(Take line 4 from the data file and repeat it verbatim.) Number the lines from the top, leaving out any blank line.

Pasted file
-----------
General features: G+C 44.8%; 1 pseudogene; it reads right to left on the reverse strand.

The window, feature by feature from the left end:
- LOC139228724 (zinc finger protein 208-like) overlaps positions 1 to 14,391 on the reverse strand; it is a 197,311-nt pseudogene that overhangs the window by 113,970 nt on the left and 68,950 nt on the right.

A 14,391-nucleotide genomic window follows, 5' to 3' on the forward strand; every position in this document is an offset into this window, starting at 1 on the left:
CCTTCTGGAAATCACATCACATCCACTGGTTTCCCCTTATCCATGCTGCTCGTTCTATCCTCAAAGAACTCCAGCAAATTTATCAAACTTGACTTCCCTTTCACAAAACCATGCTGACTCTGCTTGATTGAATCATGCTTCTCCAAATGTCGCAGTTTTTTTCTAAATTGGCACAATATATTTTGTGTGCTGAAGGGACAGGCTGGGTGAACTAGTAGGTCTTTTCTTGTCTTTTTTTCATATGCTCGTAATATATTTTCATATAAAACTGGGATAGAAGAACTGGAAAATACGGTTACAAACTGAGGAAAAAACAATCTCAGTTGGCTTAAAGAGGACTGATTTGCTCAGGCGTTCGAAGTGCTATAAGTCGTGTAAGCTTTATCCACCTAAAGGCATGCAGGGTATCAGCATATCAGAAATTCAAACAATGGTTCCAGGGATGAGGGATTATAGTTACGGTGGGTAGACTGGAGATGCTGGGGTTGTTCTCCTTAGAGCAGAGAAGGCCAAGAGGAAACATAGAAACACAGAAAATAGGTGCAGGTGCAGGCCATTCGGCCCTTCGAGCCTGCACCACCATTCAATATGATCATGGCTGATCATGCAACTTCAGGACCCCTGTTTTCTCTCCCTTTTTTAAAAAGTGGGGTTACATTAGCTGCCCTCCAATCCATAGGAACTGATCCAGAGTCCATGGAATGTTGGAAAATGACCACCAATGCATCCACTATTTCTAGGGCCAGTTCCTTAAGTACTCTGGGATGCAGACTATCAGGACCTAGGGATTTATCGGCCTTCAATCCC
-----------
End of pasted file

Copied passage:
A 14,391-nucleotide genomic window follows, 5' to 3' on the forward strand; every position in this document is an offset into this window, starting at 1 on the left: